Why a donkey may have been the perfect choice for Mary’s journey to Bethlehem
Mary’s journey to Bethlehem for the birth of Jesus may have involved an inspired choice of transport, according to new research.
Experts believe donkeys are better qualified than their closest relatives to cope with warmer weather and would have been ideally suited to carrying the expectant mother and her precious cargo.
Scientists at the University of Portsmouth found the animals are better adapted to hot, arid climates common in the Holy Land than other members of the horse family.
A university spokeswoman said: “We might associate donkeys with Christmas, but new research from the University of Portsmouth shows the animals are keener on hotter periods of the year.
“Donkeys, it seems, love sun and warmth.
“That’s the finding of the first study to examine the conditions under which healthy non-working donkeys and mules seek shelter in hot, dry climates.
“It found that whilst mules would seek shelter from the heat and insects, donkeys enjoyed the sunshine and warmth for longer.”
Equine behaviour expert Dr Leanne Proops, of the university’s department of psychology, led a team who studied 130 donkeys and mules at two locations in southern Spain during a seven-week period over the summer for the research, which is published in the Journal Of Applied Animal Behaviour Science.
In both locations, researchers recorded the animals’ need for shade during temperatures ranging between 14C and 37C, with vets from The Donkey Sanctuary on hand to ensure they were healthy.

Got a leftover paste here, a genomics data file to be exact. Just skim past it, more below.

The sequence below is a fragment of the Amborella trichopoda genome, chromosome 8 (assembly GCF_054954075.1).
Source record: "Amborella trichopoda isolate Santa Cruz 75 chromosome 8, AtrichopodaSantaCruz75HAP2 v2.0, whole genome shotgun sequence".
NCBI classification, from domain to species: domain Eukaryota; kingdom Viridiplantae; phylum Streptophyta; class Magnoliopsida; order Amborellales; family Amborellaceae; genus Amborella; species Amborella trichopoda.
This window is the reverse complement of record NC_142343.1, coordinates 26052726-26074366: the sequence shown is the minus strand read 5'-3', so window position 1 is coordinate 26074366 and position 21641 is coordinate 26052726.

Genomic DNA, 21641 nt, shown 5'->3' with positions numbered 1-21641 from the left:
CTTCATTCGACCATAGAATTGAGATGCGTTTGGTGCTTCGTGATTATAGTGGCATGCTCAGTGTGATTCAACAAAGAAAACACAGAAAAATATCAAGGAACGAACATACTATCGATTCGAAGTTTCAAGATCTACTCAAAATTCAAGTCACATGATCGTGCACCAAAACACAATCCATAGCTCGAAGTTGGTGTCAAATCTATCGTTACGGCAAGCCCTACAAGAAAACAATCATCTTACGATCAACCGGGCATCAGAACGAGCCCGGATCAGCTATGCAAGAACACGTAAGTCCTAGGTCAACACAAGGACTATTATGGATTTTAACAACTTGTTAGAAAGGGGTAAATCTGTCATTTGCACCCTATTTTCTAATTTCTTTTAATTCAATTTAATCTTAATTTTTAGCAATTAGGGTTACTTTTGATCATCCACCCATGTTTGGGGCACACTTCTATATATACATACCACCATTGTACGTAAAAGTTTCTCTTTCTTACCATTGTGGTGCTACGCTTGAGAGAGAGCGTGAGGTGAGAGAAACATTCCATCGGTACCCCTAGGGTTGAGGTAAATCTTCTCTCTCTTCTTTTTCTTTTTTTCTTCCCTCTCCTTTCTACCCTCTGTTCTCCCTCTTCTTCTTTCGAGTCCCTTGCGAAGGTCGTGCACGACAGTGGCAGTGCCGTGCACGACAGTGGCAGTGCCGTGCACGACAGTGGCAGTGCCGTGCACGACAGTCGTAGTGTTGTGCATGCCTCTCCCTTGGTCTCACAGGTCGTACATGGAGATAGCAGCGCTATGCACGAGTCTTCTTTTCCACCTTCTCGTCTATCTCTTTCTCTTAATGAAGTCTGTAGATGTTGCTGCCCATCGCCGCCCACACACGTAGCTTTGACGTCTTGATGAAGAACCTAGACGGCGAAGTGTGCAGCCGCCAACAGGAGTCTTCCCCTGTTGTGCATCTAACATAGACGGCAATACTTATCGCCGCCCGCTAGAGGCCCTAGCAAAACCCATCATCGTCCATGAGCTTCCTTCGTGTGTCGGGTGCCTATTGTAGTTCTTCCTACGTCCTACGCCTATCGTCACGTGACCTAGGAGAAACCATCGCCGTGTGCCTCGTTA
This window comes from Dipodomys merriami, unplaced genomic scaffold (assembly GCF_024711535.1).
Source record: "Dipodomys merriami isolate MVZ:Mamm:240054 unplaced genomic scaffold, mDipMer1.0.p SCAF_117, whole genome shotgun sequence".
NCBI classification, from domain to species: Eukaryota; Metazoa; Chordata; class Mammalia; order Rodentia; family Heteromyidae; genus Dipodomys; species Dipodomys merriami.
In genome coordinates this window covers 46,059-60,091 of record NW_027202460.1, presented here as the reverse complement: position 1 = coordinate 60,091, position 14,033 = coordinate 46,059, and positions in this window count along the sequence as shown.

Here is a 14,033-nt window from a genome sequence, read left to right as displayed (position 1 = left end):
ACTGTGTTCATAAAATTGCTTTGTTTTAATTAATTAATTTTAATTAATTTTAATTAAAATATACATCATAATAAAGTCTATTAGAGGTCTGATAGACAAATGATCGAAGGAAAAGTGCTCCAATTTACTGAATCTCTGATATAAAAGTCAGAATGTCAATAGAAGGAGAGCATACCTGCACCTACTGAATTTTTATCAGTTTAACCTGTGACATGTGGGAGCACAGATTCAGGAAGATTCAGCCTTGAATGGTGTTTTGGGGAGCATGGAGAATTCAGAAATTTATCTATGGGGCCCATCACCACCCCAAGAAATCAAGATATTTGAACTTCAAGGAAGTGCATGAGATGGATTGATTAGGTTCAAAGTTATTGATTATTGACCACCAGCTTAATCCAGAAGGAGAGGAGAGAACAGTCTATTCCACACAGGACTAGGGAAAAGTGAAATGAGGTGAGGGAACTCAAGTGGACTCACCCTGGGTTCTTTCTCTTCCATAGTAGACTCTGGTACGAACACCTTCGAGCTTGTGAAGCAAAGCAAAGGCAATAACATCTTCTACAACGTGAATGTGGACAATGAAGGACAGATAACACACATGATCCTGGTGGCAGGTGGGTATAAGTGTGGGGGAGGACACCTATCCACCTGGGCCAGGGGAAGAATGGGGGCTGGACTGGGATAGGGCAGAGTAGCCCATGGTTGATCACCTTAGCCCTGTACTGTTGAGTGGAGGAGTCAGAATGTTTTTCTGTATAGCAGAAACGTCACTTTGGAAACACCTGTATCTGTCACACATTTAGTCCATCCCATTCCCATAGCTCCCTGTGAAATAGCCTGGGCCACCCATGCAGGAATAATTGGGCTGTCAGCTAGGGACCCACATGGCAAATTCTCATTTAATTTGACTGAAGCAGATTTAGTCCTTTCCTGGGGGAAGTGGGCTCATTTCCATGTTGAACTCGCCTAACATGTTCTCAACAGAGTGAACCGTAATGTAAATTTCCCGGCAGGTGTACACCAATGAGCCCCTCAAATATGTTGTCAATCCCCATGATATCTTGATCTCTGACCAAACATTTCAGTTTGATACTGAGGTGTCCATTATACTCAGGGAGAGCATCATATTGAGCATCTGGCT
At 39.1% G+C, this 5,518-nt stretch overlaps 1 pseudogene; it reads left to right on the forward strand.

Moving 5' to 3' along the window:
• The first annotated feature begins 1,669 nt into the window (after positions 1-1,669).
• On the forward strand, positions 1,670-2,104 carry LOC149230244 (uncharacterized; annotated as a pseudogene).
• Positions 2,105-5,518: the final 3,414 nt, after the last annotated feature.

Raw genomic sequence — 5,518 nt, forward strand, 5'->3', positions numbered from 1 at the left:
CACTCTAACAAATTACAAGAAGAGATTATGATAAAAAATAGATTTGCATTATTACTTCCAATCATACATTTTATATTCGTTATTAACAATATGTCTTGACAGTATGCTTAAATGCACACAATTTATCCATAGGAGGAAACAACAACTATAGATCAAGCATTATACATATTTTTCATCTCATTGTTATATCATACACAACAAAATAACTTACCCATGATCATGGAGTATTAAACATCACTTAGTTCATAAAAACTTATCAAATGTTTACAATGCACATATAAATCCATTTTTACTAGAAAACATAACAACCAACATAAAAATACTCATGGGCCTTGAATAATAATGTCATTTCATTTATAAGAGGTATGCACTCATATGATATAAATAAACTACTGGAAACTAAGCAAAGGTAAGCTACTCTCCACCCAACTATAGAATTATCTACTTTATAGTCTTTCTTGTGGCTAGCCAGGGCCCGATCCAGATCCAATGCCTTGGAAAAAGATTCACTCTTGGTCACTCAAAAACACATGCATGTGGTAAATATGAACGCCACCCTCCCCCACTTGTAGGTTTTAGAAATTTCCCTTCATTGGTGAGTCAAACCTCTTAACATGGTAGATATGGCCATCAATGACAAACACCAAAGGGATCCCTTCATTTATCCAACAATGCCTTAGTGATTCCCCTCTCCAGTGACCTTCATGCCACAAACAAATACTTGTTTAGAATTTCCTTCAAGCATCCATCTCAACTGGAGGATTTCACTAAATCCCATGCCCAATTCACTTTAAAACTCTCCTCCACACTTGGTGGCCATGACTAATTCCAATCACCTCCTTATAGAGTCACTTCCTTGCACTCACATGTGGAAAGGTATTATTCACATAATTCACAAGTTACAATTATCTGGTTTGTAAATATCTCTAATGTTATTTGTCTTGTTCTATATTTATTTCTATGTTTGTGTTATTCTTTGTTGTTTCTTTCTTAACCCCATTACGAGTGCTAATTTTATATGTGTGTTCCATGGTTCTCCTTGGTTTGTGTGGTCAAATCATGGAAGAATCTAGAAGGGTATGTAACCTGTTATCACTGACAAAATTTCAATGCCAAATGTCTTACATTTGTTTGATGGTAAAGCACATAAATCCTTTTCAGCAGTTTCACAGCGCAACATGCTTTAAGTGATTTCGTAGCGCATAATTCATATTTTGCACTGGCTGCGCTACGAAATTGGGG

Dr Proops said: “We found that donkeys are less likely to seek shelter from the heat and light than mules.
“The sensitivity of mules to higher temperatures and sunlight may be due to the geographically different evolution of horses and donkeys and their adaptations to different climates.
“Donkeys are better adapted to arid, hot climates and hence higher sunlight levels.
“In contrast, horses are more adapted to cold conditions, and our previous research has shown that donkeys seek shelter far more often than horses in cold, wet conditions.
“As a hybrid, mules often display attributes that are a mixture of both species, such as their winter hair coat growth.
“Therefore, it might be expected that mules are less adapted to conditions of high temperatures and sunlight levels than donkeys, as we found in this study.”
Dr Faith Burden, director of research and operational support at The Donkey Sanctuary and co-author of the paper, said: “The majority of working equids worldwide are exposed to hot climates and, as a consequence, may suffer from issues such as dehydration and heat stress.
“By establishing the natural shelter-seeking behaviour of healthy donkeys and mules across climates, we hope to be able to inform welfare guidelines and encourage good management of these animals.”